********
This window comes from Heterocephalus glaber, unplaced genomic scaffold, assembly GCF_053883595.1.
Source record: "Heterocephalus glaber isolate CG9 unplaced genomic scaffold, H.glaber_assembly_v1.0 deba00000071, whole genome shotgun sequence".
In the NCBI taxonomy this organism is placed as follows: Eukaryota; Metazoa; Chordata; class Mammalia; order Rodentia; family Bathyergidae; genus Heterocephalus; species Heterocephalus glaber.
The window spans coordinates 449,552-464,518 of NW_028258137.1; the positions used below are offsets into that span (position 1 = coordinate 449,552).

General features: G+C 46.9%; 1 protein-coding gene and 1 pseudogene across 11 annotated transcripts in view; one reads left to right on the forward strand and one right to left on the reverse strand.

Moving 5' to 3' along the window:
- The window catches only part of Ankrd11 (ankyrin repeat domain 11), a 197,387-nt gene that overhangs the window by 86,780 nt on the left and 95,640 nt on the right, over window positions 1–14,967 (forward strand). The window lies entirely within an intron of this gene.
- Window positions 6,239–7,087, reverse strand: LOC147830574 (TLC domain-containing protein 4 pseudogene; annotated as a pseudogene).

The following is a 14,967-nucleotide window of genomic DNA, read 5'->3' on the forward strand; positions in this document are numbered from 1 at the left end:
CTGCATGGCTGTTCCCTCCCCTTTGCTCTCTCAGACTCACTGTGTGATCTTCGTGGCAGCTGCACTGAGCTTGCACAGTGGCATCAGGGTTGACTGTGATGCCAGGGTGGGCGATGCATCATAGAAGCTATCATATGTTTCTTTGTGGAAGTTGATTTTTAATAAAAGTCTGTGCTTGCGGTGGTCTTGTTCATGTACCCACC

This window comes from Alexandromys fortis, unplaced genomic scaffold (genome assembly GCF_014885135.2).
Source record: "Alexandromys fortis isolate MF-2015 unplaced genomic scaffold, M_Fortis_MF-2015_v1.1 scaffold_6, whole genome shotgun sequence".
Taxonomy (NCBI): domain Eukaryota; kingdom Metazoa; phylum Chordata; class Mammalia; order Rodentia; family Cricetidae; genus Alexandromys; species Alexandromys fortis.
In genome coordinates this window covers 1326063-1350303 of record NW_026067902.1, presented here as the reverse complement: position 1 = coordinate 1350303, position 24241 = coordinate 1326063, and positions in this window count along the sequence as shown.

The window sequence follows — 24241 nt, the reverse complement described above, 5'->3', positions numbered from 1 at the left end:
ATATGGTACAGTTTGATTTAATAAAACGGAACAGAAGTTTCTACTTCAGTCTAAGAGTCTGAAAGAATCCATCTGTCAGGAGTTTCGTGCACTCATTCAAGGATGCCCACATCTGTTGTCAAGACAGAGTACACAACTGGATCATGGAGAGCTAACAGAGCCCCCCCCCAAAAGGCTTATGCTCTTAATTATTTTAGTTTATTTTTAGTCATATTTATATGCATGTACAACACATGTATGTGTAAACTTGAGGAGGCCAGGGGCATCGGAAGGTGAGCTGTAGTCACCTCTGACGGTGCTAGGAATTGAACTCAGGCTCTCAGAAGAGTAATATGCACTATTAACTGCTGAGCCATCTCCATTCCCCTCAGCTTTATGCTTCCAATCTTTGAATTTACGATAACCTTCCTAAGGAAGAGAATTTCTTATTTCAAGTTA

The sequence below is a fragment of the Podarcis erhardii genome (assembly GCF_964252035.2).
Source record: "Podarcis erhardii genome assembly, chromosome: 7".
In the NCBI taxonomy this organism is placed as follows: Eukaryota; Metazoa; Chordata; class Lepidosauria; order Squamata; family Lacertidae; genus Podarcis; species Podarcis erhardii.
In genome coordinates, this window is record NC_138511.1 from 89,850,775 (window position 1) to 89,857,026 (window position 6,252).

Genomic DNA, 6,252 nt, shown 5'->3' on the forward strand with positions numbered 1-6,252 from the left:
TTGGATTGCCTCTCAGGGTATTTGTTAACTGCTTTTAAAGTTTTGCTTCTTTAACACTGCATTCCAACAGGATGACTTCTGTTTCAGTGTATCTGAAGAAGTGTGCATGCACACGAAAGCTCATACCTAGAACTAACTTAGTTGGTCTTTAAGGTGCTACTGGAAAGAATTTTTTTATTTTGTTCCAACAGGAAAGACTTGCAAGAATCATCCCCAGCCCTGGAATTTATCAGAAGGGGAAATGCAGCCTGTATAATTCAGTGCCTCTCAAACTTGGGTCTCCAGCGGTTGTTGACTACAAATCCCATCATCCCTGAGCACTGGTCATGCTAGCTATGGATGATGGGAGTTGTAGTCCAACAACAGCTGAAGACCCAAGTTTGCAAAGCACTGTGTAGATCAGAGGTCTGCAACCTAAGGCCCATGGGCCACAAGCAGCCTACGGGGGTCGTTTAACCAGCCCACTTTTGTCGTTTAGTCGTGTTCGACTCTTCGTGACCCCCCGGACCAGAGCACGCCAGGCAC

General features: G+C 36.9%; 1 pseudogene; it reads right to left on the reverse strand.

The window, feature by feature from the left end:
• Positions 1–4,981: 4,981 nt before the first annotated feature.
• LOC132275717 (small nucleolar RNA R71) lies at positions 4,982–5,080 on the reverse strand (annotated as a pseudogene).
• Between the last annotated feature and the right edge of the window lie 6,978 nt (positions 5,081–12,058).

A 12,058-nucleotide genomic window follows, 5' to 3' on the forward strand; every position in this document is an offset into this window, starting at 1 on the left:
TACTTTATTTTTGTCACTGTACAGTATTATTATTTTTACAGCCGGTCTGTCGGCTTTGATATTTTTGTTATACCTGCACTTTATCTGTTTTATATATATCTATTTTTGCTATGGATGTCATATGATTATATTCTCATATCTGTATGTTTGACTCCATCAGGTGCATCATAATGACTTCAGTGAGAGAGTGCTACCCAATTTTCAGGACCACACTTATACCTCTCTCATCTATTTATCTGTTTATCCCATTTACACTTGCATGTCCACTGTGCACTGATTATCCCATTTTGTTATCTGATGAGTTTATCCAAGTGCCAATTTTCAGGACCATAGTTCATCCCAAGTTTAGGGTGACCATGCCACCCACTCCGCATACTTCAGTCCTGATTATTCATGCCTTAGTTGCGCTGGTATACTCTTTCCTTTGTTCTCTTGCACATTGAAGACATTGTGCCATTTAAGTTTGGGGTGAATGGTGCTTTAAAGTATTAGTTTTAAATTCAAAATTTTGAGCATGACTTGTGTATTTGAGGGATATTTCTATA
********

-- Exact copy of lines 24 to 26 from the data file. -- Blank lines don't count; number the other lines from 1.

The window, feature by feature from the left end:
• Positions 1–4,981: 4,981 nt before the first annotated feature.
• LOC132275717 (small nucleolar RNA R71) lies at positions 4,982–5,080 on the reverse strand (annotated as a pseudogene).